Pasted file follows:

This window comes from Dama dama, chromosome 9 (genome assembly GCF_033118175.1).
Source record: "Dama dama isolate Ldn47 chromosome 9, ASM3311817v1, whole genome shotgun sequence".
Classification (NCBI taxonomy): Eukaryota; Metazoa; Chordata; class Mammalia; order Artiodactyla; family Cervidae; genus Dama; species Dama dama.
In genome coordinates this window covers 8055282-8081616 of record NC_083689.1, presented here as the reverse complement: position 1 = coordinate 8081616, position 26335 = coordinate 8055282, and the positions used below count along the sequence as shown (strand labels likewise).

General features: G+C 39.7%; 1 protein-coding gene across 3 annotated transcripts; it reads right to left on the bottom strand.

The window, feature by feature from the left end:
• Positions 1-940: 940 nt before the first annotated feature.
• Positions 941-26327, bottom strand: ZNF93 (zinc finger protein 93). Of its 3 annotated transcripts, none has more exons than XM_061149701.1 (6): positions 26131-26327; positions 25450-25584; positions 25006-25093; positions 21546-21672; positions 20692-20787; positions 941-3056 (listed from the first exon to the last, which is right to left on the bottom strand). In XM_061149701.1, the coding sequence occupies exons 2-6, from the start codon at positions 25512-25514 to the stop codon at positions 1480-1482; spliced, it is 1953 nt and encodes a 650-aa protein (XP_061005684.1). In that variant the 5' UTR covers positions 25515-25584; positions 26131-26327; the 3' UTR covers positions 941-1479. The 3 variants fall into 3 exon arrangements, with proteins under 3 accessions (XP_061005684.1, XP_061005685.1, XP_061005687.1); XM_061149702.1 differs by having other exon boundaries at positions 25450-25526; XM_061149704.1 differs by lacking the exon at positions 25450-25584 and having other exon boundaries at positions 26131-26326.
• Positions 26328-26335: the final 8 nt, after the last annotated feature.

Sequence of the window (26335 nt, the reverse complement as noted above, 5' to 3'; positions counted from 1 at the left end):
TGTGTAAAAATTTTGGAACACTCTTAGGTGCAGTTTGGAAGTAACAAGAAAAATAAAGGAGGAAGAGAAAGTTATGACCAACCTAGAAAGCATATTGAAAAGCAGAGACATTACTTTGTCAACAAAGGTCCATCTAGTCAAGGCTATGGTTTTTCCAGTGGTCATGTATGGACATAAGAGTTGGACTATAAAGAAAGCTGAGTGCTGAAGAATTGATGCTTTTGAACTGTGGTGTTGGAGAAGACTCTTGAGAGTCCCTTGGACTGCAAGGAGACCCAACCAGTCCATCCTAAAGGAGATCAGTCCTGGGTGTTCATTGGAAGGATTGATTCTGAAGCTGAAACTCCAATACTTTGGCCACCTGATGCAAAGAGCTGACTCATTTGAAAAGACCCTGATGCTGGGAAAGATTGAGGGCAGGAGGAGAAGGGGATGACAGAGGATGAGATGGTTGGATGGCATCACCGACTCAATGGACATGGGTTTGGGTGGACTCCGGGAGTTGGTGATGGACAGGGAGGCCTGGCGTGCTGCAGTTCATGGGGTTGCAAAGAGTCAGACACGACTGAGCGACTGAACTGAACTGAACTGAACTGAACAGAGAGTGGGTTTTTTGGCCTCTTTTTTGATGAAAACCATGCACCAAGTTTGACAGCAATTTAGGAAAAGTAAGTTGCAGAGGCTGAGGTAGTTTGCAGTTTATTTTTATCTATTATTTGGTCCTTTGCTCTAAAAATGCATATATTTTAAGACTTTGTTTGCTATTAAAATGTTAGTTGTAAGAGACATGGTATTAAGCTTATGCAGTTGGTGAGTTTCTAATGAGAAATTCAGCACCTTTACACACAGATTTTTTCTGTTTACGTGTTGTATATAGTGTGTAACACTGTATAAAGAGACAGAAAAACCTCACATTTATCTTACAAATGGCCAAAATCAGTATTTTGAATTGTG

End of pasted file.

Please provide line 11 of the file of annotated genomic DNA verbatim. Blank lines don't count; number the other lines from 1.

TGTGTAAAAATTTTGGAACACTCTTAGGTGCAGTTTGGAAGTAACAAGAAAAATAAAGGAGGAAGAGAAAGTTATGACCAACCTAGAAAGCATATTGAAAAGCAGAGACATTACTTTGTCAACAAAGGTCCATCTAGTCAAGGCTATGGTTTTTCCAGTGGTCATGTATGGACATAAGAGTTGGACTATAAAGAAAGCTGAGTGCTGAAGAATTGATGCTTTTGAACTGTGGTGTTGGAGAAGACTCTTGAGAGTCCCTTGGACTGCAAGGAGACCCAACCAGTCCATCCTAAAGGAGATCAGTCCTGGGTGTTCATTGGAAGGATTGATTCTGAAGCTGAAACTCCAATACTTTGGCCACCTGATGCAAAGAGCTGACTCATTTGAAAAGACCCTGATGCTGGGAAAGATTGAGGGCAGGAGGAGAAGGGGATGACAGAGGATGAGATGGTTGGATGGCATCACCGACTCAATGGACATGGGTTTGGGTGGACTCCGGGAGTTGGTGATGGACAGGGAGGCCTGGCGTGCTGCAGTTCATGGGGTTGCAAAGAGTCAGACACGACTGAGCGACTGAACTGAACTGAACTGAACTGAACAGAGAGTGGGTTTTTTGGCCTCTTTTTTGATGAAAACCATGCACCAAGTTTGACAGCAATTTAGGAAAAGTAAGTTGCAGAGGCTGAGGTAGTTTGCAGTTTATTTTTATCTATTATTTGGTCCTTTGCTCTAAAAATGCATATATTTTAAGACTTTGTTTGCTATTAAAATGTTAGTTGTAAGAGACATGGTATTAAGCTTATGCAGTTGGTGAGTTTCTAATGAGAAATTCAGCACCTTTACACACAGATTTTTTCTGTTTACGTGTTGTATATAGTGTGTAACACTGTATAAAGAGACAGAAAAACCTCACATTTATCTTACAAATGGCCAAAATCAGTATTTTGAATTGTG